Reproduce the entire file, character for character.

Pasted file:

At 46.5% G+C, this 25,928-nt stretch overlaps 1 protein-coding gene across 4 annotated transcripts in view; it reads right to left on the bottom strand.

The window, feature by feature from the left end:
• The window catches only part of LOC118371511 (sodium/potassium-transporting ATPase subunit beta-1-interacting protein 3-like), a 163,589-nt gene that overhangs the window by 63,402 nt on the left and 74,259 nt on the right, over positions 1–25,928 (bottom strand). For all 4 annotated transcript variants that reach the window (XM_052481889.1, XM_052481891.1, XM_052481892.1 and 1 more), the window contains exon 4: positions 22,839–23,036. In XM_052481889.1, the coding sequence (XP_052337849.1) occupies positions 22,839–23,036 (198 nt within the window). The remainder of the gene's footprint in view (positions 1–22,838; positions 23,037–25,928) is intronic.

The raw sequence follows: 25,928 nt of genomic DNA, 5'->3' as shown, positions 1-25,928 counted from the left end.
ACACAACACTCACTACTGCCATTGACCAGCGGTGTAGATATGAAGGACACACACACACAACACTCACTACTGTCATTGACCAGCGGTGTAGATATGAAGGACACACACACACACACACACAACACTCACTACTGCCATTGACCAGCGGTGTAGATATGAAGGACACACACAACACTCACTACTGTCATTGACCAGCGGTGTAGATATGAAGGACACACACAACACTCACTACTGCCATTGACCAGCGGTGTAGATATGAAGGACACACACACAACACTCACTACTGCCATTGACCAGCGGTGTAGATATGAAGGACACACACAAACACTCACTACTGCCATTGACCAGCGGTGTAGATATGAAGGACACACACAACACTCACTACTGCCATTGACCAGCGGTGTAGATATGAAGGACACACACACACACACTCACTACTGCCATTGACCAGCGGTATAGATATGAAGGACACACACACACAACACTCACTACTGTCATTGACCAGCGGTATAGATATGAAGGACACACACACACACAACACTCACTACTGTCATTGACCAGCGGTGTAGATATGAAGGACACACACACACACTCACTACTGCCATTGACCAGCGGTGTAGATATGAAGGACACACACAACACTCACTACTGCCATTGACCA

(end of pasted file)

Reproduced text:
At 46.5% G+C, this 25,928-nt stretch overlaps 1 protein-coding gene across 4 annotated transcripts in view; it reads right to left on the bottom strand.

The window, feature by feature from the left end:
• The window catches only part of LOC118371511 (sodium/potassium-transporting ATPase subunit beta-1-interacting protein 3-like), a 163,589-nt gene that overhangs the window by 63,402 nt on the left and 74,259 nt on the right, over positions 1–25,928 (bottom strand). For all 4 annotated transcript variants that reach the window (XM_052481889.1, XM_052481891.1, XM_052481892.1 and 1 more), the window contains exon 4: positions 22,839–23,036. In XM_052481889.1, the coding sequence (XP_052337849.1) occupies positions 22,839–23,036 (198 nt within the window). The remainder of the gene's footprint in view (positions 1–22,838; positions 23,037–25,928) is intronic.

The raw sequence follows: 25,928 nt of genomic DNA, 5'->3' as shown, positions 1-25,928 counted from the left end.
ACACAACACTCACTACTGCCATTGACCAGCGGTGTAGATATGAAGGACACACACACACAACACTCACTACTGTCATTGACCAGCGGTGTAGATATGAAGGACACACACACACACACACACAACACTCACTACTGCCATTGACCAGCGGTGTAGATATGAAGGACACACACAACACTCACTACTGTCATTGACCAGCGGTGTAGATATGAAGGACACACACAACACTCACTACTGCCATTGACCAGCGGTGTAGATATGAAGGACACACACACAACACTCACTACTGCCATTGACCAGCGGTGTAGATATGAAGGACACACACAAACACTCACTACTGCCATTGACCAGCGGTGTAGATATGAAGGACACACACAACACTCACTACTGCCATTGACCAGCGGTGTAGATATGAAGGACACACACACACACACTCACTACTGCCATTGACCAGCGGTATAGATATGAAGGACACACACACACAACACTCACTACTGTCATTGACCAGCGGTATAGATATGAAGGACACACACACACACAACACTCACTACTGTCATTGACCAGCGGTGTAGATATGAAGGACACACACACACACTCACTACTGCCATTGACCAGCGGTGTAGATATGAAGGACACACACAACACTCACTACTGCCATTGACCA